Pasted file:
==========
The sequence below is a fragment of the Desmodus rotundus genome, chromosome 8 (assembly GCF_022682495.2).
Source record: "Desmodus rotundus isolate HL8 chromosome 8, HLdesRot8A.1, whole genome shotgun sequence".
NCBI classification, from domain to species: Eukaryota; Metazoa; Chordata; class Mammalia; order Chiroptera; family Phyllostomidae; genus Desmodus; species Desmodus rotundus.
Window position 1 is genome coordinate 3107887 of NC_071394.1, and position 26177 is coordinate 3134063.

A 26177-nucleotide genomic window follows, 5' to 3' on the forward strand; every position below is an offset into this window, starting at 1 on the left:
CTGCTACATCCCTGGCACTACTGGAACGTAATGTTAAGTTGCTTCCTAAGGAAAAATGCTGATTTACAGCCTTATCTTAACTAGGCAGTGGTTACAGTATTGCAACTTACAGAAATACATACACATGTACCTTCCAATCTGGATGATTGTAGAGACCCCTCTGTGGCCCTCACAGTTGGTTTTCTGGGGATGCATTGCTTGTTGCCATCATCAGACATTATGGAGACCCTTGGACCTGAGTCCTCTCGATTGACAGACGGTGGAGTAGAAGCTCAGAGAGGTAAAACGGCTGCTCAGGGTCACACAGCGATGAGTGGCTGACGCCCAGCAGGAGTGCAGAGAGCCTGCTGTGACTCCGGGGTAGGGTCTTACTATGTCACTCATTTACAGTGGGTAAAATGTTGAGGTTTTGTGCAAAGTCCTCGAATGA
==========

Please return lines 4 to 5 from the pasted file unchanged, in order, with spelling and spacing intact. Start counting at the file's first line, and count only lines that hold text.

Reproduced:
Window position 1 is genome coordinate 3107887 of NC_071394.1, and position 26177 is coordinate 3134063.

A 26177-nucleotide genomic window follows, 5' to 3' on the forward strand; every position below is an offset into this window, starting at 1 on the left: